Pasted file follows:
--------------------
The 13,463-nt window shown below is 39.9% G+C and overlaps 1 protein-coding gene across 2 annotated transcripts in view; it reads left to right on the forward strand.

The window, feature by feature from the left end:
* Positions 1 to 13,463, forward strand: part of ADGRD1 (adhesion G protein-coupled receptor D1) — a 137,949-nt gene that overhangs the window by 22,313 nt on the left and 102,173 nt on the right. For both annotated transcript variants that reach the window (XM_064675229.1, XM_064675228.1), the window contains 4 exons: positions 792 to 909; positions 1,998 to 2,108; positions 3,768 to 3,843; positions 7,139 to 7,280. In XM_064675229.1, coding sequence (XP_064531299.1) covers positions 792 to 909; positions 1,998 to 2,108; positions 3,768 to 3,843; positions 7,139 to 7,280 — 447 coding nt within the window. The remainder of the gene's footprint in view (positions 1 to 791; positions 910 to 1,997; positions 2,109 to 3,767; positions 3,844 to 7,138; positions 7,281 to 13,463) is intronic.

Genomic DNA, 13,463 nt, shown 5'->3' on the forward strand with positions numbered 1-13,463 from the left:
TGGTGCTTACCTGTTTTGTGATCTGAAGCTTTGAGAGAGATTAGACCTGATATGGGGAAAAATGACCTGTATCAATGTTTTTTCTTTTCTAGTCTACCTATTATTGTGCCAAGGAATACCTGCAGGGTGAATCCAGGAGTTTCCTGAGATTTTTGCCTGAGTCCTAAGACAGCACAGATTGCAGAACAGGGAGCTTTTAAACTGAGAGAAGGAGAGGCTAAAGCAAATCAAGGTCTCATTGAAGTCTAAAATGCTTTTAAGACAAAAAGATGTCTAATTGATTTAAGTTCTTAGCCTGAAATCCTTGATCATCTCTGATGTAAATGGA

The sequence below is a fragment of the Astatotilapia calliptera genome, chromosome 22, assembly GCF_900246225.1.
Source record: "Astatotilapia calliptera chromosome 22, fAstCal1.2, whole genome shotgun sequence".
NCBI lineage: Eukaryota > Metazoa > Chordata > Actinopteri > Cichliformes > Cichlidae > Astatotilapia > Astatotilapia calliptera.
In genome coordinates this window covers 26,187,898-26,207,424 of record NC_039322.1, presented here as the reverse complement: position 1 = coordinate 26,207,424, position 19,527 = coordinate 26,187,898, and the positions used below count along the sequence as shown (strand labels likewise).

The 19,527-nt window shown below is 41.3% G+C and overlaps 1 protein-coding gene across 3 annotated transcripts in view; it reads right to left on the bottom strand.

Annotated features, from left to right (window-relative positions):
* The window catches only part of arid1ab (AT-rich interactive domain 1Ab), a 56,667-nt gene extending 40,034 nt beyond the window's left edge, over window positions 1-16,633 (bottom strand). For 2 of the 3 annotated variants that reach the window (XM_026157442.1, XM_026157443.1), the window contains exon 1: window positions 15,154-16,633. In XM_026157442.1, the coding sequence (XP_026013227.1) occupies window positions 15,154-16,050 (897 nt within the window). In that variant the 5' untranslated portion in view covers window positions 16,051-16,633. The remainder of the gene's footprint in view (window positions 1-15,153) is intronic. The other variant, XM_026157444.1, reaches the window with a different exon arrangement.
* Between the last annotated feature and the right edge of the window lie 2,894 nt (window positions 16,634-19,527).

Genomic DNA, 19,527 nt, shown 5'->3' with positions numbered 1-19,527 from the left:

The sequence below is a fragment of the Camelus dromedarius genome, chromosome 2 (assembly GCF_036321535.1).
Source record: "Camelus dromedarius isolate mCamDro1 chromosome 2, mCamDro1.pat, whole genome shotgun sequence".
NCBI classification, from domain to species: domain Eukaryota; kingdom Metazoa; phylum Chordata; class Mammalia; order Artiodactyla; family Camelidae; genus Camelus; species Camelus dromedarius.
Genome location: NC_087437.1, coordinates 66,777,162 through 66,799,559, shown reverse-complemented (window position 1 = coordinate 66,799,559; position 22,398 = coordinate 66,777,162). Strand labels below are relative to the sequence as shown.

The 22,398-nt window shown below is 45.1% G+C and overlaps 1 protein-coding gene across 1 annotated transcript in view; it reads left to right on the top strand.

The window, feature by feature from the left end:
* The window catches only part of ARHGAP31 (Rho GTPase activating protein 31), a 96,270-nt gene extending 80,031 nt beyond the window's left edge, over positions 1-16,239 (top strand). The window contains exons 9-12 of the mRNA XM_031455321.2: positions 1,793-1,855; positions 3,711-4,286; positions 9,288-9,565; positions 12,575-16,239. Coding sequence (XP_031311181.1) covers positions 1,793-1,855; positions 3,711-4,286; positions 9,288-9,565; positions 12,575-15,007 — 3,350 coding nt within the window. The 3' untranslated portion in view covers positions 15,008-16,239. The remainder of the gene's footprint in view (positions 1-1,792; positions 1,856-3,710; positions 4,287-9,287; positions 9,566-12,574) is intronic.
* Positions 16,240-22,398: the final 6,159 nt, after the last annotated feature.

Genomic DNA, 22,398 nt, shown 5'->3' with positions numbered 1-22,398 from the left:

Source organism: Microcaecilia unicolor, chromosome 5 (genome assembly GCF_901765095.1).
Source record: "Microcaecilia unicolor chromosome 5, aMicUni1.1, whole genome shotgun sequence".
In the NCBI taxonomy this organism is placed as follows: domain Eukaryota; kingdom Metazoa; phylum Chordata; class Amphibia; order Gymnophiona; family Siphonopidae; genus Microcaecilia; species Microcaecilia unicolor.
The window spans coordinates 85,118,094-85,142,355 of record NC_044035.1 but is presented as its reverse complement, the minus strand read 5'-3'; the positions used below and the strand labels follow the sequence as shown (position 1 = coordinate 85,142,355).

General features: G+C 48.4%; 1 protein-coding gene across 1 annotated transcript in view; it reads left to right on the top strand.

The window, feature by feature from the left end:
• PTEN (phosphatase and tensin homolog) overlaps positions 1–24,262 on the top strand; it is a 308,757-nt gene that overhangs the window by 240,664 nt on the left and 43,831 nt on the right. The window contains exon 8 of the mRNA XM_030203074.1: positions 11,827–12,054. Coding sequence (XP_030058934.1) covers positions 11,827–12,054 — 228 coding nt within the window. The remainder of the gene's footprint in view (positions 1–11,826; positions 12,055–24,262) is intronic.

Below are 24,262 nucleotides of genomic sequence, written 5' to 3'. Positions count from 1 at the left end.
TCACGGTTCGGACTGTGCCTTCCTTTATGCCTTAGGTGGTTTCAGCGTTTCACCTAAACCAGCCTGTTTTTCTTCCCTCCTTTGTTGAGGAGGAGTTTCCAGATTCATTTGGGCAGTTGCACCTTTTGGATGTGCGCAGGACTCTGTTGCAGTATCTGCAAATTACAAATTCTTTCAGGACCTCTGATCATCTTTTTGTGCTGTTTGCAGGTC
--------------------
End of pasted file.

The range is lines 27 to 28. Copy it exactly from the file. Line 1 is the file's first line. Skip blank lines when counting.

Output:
The window spans coordinates 85,118,094-85,142,355 of record NC_044035.1 but is presented as its reverse complement, the minus strand read 5'-3'; the positions used below and the strand labels follow the sequence as shown (position 1 = coordinate 85,142,355).

General features: G+C 48.4%; 1 protein-coding gene across 1 annotated transcript in view; it reads left to right on the top strand.